Frailty, Resilience, and Palliative Care Considerations for those Living with Dementia

  • Maureen C. Nash


Dementia is a chronic life-limiting illness. It has become one of the most dreaded diagnoses in the western world and has even been referred to as the “D word.” Care for those living with dementia has evolved to become more person-centered and person-directed. Frailty is a concept used to describe older adults at risk of multisystem decline. At times frailty has even been conceptualized as the loss of resilience. Resilience is not the opposite of frailty though, and older adults with dementia can be supported to become more resilient even as their illness advances. Support of resilience through care planning represents true person-centered care. Person-centered care is extremely challenging if conversations regarding the goals of care have not occurred. Palliative care focused on alleviating suffering should be considered and implemented in the care plan at the diagnosis of all life-limiting disease. Advanced dementia is a terminal illness and is a time to consider shifting the focus of care to decreasing suffering. This allows support for the person living with dementia and those who care for them.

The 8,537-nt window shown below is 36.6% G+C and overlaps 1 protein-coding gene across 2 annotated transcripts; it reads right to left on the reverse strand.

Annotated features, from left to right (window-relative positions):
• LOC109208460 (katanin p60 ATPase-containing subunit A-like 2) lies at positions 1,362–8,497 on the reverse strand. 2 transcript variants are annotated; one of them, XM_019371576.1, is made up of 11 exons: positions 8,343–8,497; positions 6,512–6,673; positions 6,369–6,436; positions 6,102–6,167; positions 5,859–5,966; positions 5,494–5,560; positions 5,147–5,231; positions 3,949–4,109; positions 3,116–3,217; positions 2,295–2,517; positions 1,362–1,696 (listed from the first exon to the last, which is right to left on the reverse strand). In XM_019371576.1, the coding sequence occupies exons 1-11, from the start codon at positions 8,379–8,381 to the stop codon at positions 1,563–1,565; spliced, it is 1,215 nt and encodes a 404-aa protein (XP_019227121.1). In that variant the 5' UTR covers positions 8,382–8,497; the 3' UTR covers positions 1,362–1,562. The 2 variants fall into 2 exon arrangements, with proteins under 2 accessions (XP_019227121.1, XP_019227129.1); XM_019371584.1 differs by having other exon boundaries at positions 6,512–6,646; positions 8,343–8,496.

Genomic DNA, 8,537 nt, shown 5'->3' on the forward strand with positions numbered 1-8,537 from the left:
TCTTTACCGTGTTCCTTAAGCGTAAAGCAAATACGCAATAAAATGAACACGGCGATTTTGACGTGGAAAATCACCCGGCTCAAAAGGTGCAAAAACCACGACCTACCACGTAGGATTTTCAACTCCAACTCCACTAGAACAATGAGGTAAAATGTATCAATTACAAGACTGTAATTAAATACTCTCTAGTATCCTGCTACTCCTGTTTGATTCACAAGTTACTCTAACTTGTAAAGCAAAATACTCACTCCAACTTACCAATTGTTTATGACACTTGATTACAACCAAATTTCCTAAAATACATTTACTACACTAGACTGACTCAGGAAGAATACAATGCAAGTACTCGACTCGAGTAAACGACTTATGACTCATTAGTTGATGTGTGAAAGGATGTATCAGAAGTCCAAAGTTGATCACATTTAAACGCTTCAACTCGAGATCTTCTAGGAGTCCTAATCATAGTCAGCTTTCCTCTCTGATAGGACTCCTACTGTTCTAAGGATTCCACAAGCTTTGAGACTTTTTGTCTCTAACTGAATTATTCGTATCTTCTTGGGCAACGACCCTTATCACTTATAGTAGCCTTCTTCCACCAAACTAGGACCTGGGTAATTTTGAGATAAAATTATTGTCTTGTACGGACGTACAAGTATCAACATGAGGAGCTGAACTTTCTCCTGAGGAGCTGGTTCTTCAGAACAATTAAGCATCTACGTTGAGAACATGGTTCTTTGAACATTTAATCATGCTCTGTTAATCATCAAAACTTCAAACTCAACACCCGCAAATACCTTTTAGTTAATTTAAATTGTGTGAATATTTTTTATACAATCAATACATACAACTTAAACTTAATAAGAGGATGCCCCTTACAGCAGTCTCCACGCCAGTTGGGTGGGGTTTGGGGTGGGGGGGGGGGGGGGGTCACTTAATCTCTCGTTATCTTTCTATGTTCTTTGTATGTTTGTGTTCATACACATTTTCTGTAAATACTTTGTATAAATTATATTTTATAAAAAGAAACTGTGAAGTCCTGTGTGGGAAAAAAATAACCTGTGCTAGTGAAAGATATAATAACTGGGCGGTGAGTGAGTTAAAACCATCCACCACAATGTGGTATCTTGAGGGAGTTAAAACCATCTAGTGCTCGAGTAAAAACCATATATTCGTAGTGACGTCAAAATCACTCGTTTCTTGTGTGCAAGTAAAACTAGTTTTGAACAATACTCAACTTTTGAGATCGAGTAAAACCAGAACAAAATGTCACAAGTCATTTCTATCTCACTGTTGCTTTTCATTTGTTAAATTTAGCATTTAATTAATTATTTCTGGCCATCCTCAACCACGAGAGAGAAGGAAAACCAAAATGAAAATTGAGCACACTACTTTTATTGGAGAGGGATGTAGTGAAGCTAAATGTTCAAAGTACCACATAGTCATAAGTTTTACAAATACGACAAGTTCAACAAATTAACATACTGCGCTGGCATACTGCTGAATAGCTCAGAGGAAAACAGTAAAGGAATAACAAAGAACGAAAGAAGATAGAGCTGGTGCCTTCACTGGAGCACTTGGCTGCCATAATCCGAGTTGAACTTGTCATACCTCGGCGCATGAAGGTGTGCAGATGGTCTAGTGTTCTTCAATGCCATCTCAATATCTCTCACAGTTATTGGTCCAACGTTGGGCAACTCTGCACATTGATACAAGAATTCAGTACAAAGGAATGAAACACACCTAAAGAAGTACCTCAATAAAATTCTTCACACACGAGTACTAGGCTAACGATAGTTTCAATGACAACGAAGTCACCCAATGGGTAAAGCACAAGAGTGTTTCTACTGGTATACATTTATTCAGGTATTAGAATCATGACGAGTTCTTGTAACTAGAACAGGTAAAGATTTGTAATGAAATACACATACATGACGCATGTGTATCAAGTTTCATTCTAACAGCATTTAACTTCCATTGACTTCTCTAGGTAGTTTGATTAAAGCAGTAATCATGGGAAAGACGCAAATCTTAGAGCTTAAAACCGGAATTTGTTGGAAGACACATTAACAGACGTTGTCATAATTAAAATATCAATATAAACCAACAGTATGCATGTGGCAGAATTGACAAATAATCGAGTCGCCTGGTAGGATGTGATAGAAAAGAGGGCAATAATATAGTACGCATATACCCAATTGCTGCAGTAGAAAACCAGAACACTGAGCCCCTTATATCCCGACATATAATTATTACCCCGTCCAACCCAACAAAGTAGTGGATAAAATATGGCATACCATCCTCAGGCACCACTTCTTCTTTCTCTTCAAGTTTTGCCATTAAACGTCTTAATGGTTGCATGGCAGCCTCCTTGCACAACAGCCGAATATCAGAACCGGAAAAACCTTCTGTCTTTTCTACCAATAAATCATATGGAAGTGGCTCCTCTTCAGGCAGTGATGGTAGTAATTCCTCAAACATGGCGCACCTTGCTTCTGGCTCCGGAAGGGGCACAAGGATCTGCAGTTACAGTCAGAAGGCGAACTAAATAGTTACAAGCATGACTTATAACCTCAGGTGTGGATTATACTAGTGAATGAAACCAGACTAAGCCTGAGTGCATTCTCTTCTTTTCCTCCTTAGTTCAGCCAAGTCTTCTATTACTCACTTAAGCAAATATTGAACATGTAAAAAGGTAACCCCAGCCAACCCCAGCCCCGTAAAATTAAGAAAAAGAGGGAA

Dementia Palliative care Frailty Resilience Goals of care Advanced directives Advanced dementia Life-limiting disease Neurocognitive Disorder 


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Copyright information

© Springer Nature Switzerland AG 2019

Authors and Affiliations

  • Maureen C. Nash
    • 1
    • 2
  1. 1.School of MedicineOregon Health and Sciences UniversityPortlandUSA
  2. 2.Providence ElderPlace OregonPortlandUSA

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